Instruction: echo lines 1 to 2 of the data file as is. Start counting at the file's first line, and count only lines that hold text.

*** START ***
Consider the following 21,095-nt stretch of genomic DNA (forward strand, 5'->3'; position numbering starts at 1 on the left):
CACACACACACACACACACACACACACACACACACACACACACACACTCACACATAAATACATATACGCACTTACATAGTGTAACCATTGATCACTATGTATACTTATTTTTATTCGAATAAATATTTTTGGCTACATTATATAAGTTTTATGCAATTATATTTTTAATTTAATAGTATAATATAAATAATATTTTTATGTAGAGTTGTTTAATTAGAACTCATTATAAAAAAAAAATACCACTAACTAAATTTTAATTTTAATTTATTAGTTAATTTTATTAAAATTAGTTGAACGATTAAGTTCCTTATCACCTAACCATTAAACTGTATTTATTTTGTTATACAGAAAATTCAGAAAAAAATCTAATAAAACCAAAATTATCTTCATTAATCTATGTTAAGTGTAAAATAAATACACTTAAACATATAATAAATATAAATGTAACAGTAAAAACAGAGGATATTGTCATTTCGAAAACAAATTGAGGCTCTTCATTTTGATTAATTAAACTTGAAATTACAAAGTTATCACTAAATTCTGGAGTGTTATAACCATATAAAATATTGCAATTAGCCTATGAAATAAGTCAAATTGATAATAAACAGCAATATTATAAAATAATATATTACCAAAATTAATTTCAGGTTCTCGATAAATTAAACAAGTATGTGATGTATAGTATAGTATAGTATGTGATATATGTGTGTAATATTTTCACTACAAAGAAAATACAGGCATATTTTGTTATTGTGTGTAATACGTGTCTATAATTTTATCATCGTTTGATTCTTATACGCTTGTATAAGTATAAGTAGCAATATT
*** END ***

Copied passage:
Consider the following 21,095-nt stretch of genomic DNA (forward strand, 5'->3'; position numbering starts at 1 on the left):
CACACACACACACACACACACACACACACACACACACACACACACACTCACACATAAATACATATACGCACTTACATAGTGTAACCATTGATCACTATGTATACTTATTTTTATTCGAATAAATATTTTTGGCTACATTATATAAGTTTTATGCAATTATATTTTTAATTTAATAGTATAATATAAATAATATTTTTATGTAGAGTTGTTTAATTAGAACTCATTATAAAAAAAAAATACCACTAACTAAATTTTAATTTTAATTTATTAGTTAATTTTATTAAAATTAGTTGAACGATTAAGTTCCTTATCACCTAACCATTAAACTGTATTTATTTTGTTATACAGAAAATTCAGAAAAAAATCTAATAAAACCAAAATTATCTTCATTAATCTATGTTAAGTGTAAAATAAATACACTTAAACATATAATAAATATAAATGTAACAGTAAAAACAGAGGATATTGTCATTTCGAAAACAAATTGAGGCTCTTCATTTTGATTAATTAAACTTGAAATTACAAAGTTATCACTAAATTCTGGAGTGTTATAACCATATAAAATATTGCAATTAGCCTATGAAATAAGTCAAATTGATAATAAACAGCAATATTATAAAATAATATATTACCAAAATTAATTTCAGGTTCTCGATAAATTAAACAAGTATGTGATGTATAGTATAGTATAGTATGTGATATATGTGTGTAATATTTTCACTACAAAGAAAATACAGGCATATTTTGTTATTGTGTGTAATACGTGTCTATAATTTTATCATCGTTTGATTCTTATACGCTTGTATAAGTATAAGTAGCAATATT